The “professor” asked me casually if I would care to stop by his apartment in Cambridge for a chat. I found this welcome. I was flattered to be asked, and I associated Cambridge with being the place where intellectuals lived.

At his place, we chatted for about a half hour. The “professor” seemed to be a vibrant conversationalist. I did notice some erotic statuettes on a side table in his living room. I think one was what appeared to be primitive art: an abstract figure of a man and an erect phallus (?). I remember that it was black and was wood or Formica. The figure was of a primitive man.

I wanted to talk to the “professor” about music. He seemed a bit “aggressive” in introducing topics. He made some references, allusions, to sex that I didn’t fully comprehend. He kept making them, intermittently.

I was totally inexperienced sexually at this point in my life. But I had read a couple of erotic novels, had associated and talked with teenagers who had had sexual experience and didn’t like adults to tell them how to behave — smart, rebellious kids. Sex was raised as a topic in some of my church youth group workshops and discussion groups. But I had never had bull sessions, say, with male friends where they recounted sexual exploits in detail.

I felt uneasy with this part of the “professor’s” conversation, but I didn’t want to seem like a prude. So, I laughed uneasily. I tried to convey the impression that I was not uncomfortable with risqué conversation or topics and was used to them being talked about, if not actually experienced in sex.

 

 

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There is something else about me that was relevant at the time, and may have been somewhat similar to Blasey-Ford. I tended to be not only shy, but passive. The opposite of assertive.

The “professor” after a while asked me if I would like a back rub. Girls would give boys, including me, back rubs at our church youth group weekend retreats. That was the closest I had ever come to being physically close to a girl.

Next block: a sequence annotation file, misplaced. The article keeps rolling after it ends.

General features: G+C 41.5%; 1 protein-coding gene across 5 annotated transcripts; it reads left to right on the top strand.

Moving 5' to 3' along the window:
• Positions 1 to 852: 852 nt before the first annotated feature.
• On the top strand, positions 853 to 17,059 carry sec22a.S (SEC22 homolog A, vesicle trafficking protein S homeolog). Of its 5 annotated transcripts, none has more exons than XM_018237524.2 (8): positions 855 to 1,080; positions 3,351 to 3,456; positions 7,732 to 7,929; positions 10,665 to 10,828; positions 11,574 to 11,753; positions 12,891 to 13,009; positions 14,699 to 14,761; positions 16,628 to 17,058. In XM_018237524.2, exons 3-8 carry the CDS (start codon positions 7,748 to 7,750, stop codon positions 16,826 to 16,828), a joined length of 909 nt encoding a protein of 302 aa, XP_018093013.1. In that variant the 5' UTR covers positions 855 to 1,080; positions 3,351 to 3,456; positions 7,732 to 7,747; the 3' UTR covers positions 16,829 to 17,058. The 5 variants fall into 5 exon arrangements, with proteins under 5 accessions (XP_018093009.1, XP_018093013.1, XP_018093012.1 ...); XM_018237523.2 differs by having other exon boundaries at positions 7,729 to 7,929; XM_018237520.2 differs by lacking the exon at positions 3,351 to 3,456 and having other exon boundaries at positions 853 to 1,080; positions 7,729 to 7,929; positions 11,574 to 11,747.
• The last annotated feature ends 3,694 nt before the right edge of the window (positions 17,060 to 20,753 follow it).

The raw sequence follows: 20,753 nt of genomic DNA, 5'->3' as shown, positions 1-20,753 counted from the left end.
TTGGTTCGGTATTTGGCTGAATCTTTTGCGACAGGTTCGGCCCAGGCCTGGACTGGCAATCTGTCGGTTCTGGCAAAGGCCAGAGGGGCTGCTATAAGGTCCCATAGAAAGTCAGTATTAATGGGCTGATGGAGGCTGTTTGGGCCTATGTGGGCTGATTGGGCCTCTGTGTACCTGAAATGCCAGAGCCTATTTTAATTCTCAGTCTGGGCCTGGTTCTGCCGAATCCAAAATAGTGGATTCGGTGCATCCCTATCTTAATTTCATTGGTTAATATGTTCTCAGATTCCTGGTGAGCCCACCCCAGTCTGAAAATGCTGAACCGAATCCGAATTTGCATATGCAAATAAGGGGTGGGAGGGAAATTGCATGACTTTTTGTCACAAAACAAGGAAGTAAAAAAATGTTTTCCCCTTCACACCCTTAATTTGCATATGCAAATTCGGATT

Being passive, and not wanting to be oppositional, looking up to the “professor,” thinking that perhaps this was something that was usual or normal — and anyway I was probably too rigid or uptight — I consented.

After a few minutes, I started to feel uncomfortable. I stiffened up. Then the “professor” started to reach under my belt and tried to slide his hands down my pants. At that point, I bolted. I made some excuse (I think I said my parents would be worried about me getting home late) and beat a hasty exit from the “professor’s” apartment.

What would Holden Caulfield have done?

 

 
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I drove home in our family’s second car (a 1953 Chevy). I felt very anxious, but relieved to have gotten away from the “professor.” I couldn’t get a handle on what had happened.

I was known for honesty and had always felt that honesty was the best policy; somehow, things always came out better that way. I didn’t quite know what to do, but, unlike Blasey-Ford, I told my mother (not going into detail) what had happened, immediately upon arriving home. It seems that I did this to relieve stress. Sort of like telling your shrink something. I thought to myself, I did nothing wrong. What do I have to hide? And, if I had done something immoral, would not my parents see that in that case I would not have told then about it?

I do not recall my mother’s response. I think she said little, because she did not know how to handle this confidence by me or what to say.

 

 

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I tried to put the matter out of mind, as one might a bad dream. I didn’t know what to make of it. The next day, I felt better.

But then my mother brought the matter up again. I don’t recall her exact words. But it was something like: Your father and I discussed your experience after the concert. We are sorry you experienced it. (My parents always feigned being advanced when it came to any sex issues — they had a copy of the Kinsey Report on the bookshelf in the living room — but, actually, I know this intuitively, the thought of having to deal with sexual issues or sexual behavior by their children terrified them.) Then, my mother said, if what you said was the truth, then you did nothing wrong.

Somehow, I could tell — intuited — that this experience, mine, had made my parents very anxious. More even than me.

I loved my mother and respected her. But she should NOT have said that. It made me feel bad about myself — or at least how my parents felt about me. They weren’t prepared to necessarily believe me. They were wondering if I had perhaps misbehaved with the “professor,” or had perhaps somehow been party to the event occurring. I never forgot this mixed message: My account of being the victim of a would be sexual predator was heard but was not deemed necessarily credible.

 

 

Roger W. Smith

   May 2020

more music for this time (May 2020)

 

 

 

 

 

Philip Glass, String Quartet No. 4 (“Buczak”)

last movement

 

For more about this quartet, see my previous post at

 

https://rogersgleanings.com/2019/09/30/philip-glass-string-quartet-no-4-buczak-last-movement/

 
— posted by Roger W. Smith